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Russell Moore: Can Michael Solomon be Providence’s Menino?

Monday, March 17, 2014


Outside of any new candidate announcements, Solomon appears to be in a strong position to become Providence’s own Tom Menino, believes Russell Moore.

Besides the race for the prize that is the governor’s office, there are some pretty interesting races down the ballot. They’re races filled with kind of intrigue that should excite junkies and mere political observers alike.

The race for Mayor of Providence, quite arguably the most powerful political position in Rhode Island after the governor’s office (yes, the RI House Speaker and Senate President have tons of power, but they don’t hire and supervise hundreds of people), is turning out to be every bit as interesting as any other—even the race for the state’s top job—this year. As Providence goes…so goes Rhode Island. So this is an election that’s every bit as important to someone from Elmhurst as someone from Edgewoood.

The rest of the field

The race features two East Siders, one South Sider and an Elmhurst resident.

One east resident is Lorne Adrain. Adrain is a businessman and board member of the Rhode Island foundation who is married to author Ann Hood.

The other is former City of Providence lobbyist Brett Smiley, who moved here in 2006 to run Charley Fogarty’s gubernatorial campaign. Smiley is a former lobbyist and Providence Water Board Chairman. Both figure to be forces on the East Side.

Jorge Elorza, a former Providence Housing Court Judge and professor at Roger Williams Law School who hails from the city’s west end. Elorza, who speaks fluent Spanish, is counting on a strong performance in the city’s south side.

Name Recognition

Yet despite the strength of his rivals, things seem to be falling into place quite nicely for City Council President Michael Solomon—the son of former Rhode Island General Treasurer and Gubernatorial Candidate Anthony Solomon.

Solomon, who has easily amassed the biggest campaign war chest, has the most name recognition, and is racking up endorsements on seemingly a weekly basis—(last week, for instance, powerful State Senator Maryellen Goodwin (D-Providence), endorsed him). Solomon, who, like Elorza is a lifelong Providence resident, lives in Elmhurst. Solmon also has some pretty deep roots in, Olneyville as he owns and operates Wes’ Rib House and Anthony’s Drug Store.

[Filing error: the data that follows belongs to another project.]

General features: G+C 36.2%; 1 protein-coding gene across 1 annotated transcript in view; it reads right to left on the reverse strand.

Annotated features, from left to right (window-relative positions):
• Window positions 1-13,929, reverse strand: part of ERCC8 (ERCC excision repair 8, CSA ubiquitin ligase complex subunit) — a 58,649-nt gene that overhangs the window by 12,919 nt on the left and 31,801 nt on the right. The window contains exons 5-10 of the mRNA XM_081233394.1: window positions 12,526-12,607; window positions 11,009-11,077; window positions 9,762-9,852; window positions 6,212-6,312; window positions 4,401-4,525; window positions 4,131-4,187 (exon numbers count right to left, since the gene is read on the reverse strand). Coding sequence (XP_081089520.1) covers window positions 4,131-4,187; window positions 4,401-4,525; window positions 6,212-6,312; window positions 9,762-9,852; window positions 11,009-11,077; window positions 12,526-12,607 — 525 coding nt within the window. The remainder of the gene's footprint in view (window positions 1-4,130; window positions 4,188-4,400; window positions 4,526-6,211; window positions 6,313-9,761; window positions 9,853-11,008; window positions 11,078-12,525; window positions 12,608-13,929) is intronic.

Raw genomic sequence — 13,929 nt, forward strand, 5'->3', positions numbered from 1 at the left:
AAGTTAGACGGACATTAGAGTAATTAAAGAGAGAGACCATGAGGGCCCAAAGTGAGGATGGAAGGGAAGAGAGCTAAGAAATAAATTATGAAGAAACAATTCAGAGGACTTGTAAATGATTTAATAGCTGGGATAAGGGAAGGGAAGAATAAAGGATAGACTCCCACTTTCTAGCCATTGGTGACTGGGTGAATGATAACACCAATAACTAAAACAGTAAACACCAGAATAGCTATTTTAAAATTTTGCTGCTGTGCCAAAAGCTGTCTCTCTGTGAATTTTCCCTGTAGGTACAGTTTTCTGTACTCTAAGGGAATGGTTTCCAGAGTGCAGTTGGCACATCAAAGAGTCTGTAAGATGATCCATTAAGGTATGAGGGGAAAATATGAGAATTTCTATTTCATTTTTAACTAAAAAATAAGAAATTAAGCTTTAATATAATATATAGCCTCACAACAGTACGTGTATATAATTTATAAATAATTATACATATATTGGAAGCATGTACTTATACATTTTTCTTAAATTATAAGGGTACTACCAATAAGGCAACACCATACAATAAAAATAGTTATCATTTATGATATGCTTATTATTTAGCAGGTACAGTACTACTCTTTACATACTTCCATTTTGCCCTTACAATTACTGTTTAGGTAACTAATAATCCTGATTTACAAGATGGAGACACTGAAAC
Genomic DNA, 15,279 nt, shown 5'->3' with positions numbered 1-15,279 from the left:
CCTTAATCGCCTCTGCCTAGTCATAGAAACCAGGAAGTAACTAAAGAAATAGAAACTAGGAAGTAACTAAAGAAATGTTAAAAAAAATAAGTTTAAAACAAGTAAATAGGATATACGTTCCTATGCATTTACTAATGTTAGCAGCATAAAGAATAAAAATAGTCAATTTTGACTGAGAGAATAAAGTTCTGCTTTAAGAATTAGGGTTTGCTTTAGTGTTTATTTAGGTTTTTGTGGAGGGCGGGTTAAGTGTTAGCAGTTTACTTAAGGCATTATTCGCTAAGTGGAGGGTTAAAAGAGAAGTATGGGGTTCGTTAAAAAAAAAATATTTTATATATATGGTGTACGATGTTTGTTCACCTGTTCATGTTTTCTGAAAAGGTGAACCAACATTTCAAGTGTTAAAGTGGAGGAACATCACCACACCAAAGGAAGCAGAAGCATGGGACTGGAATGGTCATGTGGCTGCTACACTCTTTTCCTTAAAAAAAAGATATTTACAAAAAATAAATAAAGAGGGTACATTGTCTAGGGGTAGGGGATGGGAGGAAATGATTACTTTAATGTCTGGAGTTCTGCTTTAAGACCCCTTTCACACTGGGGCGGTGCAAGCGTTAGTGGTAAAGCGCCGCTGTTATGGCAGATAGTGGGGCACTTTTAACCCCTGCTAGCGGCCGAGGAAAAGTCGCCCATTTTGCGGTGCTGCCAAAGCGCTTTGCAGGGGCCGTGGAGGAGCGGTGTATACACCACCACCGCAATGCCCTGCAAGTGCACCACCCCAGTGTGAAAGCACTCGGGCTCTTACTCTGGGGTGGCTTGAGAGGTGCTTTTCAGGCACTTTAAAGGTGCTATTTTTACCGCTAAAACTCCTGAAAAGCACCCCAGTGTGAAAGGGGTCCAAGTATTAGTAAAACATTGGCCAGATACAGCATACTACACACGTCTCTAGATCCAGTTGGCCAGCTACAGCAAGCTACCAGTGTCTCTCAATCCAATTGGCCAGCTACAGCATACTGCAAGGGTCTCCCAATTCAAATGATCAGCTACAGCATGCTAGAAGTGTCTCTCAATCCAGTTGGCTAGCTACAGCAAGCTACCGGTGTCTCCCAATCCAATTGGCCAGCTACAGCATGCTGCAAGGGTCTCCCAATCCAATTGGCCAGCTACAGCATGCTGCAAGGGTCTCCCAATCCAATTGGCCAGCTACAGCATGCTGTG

The next Menino?

Like former long-time Boston Mayor Tom Menino, Solomon isn’t the world’s most gifted speaker (though as evidenced by his campaign announcement speech, he’s come leaps and bounds over the where he was just two years ago).

But like Menino did in the nineties for Boston when he too was president of his city’s council, Solomon offers a refreshing balance of business experience and political experience. A small businessman, and two-term councilman, Solomon understands what it’s like to have to make payroll and pay taxes during a tough month or season. Yet at the same time, he understands the importance of government and what it takes to run it effectively.

Solomon is a pragmatic consensus builder who, for better or worse, isn’t tied to a particular ideology. Instead, he has the ability to look at all sides of the issues, which has come in handy as council president when he’s needed to bring together members of the council that who weren’t exactly on the same page on a particular issue. In other words, he’s actually the type of guy we could use in Congress right now to reduce some of the ideological gridlock.

Given his popularity, depth of resources, and regular guy charm, Solomon will be a tough out in this year’s mayoral election. I don’t think it’s too much of a stretch to say that at this point, he’s the front runner in the race.

Ties to Taveras

It’s popular these days among the electorate to try and run a campaign as an “outsider”. That means Solomon’s main vulnerability lies in his close ties with the Taveras administration. Let’s face it, even he’d have to admit that even he would have to admit, an insider.

The trouble for Smiley and Elorza however, is that both men are staunch allies of Taveras. Taveras paid Smiley roughly $3,000 tax dollars per month to lobby the state legislature on behalf of the City of Providence. (Why Providence needs a lobbyist when it already has so many hard working state legislators is beyond me, but I digress.) Elorza, for his part, was appointed a housing court judge by Taveras. All three men are supporting Taveras’ bid for Governor.